I just think that guy is awesome, even with whatever that thing he's growing under his chin is. Dude, I salute you.

Sunday, March 13, 2011

Pursuing a better, smarter kind of immigrant?

Had an interesting discussion last week via the comments of this post with Razib Khan, who blogs prolifically at Gene Expression and elsewhere. It pertains to whether certain groups of immigrants (and Muslims in particular) are more problematic than others, and whether some kind of policy should be enacted to take this into account. I've included the comments below, after which I'll post some of my own thoughts. I've edited my own comments for length here.

(For the record, Razib is a Bangladeshi-American scientist. I assume he was raised as a Muslim but is now a passionate atheist. He's also considerably to the Right of me politically.)

Razib: whatever the details, i do think people need to be more cognizant of differences between various immigrant groups. muslims in particular, all things equal, are very problematic. specifically, i suspect a lot of the issues are pronounced in muslims from nations where they are a majority, and the culture mores as such that non-muslims are marginalized and "put in their place." muslims who are from india, often ismaili, are much more assimilated into british society than those from pakistan. some of this is due to human capital differentials (ismailis are often secondary migrants from east africa who had a history of being business people), but some of it is surely to the fact that ismailis in india have had to learn to fit in as one group among many, while muslims from pakistan come from a society where non-muslims are being cleansed and subject to de facto "jim crow" practices (because they are "dirty" kufars, with many christians and hindus being "low caste" to boot).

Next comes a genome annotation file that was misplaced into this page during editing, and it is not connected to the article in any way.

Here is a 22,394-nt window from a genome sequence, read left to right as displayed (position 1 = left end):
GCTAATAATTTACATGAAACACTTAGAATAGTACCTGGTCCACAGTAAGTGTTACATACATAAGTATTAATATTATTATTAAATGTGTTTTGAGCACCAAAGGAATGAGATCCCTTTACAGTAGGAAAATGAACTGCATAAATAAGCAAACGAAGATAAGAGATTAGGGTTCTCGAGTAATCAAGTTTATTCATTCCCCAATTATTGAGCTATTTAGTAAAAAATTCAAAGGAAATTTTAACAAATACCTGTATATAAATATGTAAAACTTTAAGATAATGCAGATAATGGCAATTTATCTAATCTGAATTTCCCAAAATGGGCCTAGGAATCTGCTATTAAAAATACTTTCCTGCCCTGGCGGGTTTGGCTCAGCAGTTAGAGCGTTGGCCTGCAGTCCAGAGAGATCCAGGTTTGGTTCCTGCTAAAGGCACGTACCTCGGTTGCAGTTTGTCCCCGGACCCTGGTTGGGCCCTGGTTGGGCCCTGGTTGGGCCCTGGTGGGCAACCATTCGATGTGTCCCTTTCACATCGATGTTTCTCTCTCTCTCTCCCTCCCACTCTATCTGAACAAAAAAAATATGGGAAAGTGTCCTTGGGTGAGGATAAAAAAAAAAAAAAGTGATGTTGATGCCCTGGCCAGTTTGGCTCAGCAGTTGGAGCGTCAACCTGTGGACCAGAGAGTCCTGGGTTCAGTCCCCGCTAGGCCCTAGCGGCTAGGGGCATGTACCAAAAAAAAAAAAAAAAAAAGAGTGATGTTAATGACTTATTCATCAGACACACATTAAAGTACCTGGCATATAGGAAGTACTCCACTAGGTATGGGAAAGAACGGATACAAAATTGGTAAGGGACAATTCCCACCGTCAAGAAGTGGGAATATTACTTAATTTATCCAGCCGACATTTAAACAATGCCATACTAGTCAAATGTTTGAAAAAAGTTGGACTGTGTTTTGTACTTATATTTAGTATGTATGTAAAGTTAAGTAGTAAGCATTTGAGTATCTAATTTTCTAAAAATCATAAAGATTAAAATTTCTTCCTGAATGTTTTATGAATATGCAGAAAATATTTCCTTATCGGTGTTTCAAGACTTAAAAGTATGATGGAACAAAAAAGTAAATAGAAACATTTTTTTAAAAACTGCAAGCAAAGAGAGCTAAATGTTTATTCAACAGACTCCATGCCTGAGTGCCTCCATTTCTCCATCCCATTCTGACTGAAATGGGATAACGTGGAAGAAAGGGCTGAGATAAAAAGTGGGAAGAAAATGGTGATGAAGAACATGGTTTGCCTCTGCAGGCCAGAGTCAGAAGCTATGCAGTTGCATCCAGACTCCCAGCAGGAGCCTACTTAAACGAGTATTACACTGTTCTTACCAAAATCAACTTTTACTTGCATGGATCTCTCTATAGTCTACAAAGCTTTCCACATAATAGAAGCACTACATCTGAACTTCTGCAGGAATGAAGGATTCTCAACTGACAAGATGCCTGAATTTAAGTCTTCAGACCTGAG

Eurasian Sensation: I do actually agree that Islam presents a challenge to multiculturalism in a way that [other, non-religion-specific] immigrant groups do not, since in its stricter interpretations it is incompatible with sharing a society with "kufar". However I also think that people who are Muslim have made valuable contributions to the fabric of my country. So having Muslim immigrants is not really the problem per se; it's how they are managed in their new home.
Razib: muslim immigrants from pakistan, unless appropriately sifted, *are* a problem. "moderates" in pakistan are not moderates like you and i would find congenial. moderates from turkey are less problematic. because of the influence and prestige of anti-pluralist muslim subcultures in the core of the arab world islam as a whole has a problem. if senegal was the model there wouldn't be a problem, but due to its marginality it's a deviation, not the expectation.

both racialists and multiculturalists elide these critical distinctions, because they make their positions easier to defend. after wall, who wants to defend a "crazy racist position" or the "crazy anti-white leftist position."